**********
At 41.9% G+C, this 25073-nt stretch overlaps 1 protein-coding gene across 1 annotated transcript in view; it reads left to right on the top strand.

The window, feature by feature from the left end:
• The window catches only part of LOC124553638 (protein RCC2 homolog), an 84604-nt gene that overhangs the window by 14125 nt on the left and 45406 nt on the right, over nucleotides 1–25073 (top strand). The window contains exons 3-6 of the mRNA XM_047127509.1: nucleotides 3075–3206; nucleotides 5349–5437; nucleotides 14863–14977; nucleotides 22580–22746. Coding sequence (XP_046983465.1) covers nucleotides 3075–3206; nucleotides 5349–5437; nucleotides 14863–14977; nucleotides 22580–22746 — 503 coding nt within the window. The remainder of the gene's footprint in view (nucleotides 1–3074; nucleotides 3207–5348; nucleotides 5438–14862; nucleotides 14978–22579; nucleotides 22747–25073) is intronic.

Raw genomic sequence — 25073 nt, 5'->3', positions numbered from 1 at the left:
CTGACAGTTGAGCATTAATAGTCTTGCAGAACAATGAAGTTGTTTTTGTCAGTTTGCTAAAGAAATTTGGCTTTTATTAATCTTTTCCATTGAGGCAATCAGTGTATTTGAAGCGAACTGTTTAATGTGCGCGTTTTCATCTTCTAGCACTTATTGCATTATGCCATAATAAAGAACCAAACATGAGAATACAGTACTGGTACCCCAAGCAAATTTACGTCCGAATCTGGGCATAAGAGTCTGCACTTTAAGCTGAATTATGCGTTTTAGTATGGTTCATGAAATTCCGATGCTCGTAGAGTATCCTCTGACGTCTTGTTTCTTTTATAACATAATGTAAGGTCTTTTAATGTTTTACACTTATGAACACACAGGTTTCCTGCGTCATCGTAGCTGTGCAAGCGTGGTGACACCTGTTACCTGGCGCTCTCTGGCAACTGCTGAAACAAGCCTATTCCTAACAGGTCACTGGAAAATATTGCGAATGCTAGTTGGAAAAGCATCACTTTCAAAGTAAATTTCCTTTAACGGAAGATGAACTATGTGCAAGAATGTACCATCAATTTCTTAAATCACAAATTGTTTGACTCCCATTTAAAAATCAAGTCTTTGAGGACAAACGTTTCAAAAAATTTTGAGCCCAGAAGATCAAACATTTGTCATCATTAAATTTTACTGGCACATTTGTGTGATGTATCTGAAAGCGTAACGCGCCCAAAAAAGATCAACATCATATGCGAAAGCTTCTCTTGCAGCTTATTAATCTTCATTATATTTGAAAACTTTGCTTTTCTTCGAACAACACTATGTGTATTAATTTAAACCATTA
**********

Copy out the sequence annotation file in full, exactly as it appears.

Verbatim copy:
At 41.9% G+C, this 25073-nt stretch overlaps 1 protein-coding gene across 1 annotated transcript in view; it reads left to right on the top strand.

The window, feature by feature from the left end:
• The window catches only part of LOC124553638 (protein RCC2 homolog), an 84604-nt gene that overhangs the window by 14125 nt on the left and 45406 nt on the right, over nucleotides 1–25073 (top strand). The window contains exons 3-6 of the mRNA XM_047127509.1: nucleotides 3075–3206; nucleotides 5349–5437; nucleotides 14863–14977; nucleotides 22580–22746. Coding sequence (XP_046983465.1) covers nucleotides 3075–3206; nucleotides 5349–5437; nucleotides 14863–14977; nucleotides 22580–22746 — 503 coding nt within the window. The remainder of the gene's footprint in view (nucleotides 1–3074; nucleotides 3207–5348; nucleotides 5438–14862; nucleotides 14978–22579; nucleotides 22747–25073) is intronic.

Raw genomic sequence — 25073 nt, 5'->3', positions numbered from 1 at the left:
CTGACAGTTGAGCATTAATAGTCTTGCAGAACAATGAAGTTGTTTTTGTCAGTTTGCTAAAGAAATTTGGCTTTTATTAATCTTTTCCATTGAGGCAATCAGTGTATTTGAAGCGAACTGTTTAATGTGCGCGTTTTCATCTTCTAGCACTTATTGCATTATGCCATAATAAAGAACCAAACATGAGAATACAGTACTGGTACCCCAAGCAAATTTACGTCCGAATCTGGGCATAAGAGTCTGCACTTTAAGCTGAATTATGCGTTTTAGTATGGTTCATGAAATTCCGATGCTCGTAGAGTATCCTCTGACGTCTTGTTTCTTTTATAACATAATGTAAGGTCTTTTAATGTTTTACACTTATGAACACACAGGTTTCCTGCGTCATCGTAGCTGTGCAAGCGTGGTGACACCTGTTACCTGGCGCTCTCTGGCAACTGCTGAAACAAGCCTATTCCTAACAGGTCACTGGAAAATATTGCGAATGCTAGTTGGAAAAGCATCACTTTCAAAGTAAATTTCCTTTAACGGAAGATGAACTATGTGCAAGAATGTACCATCAATTTCTTAAATCACAAATTGTTTGACTCCCATTTAAAAATCAAGTCTTTGAGGACAAACGTTTCAAAAAATTTTGAGCCCAGAAGATCAAACATTTGTCATCATTAAATTTTACTGGCACATTTGTGTGATGTATCTGAAAGCGTAACGCGCCCAAAAAAGATCAACATCATATGCGAAAGCTTCTCTTGCAGCTTATTAATCTTCATTATATTTGAAAACTTTGCTTTTCTTCGAACAACACTATGTGTATTAATTTAAACCATTA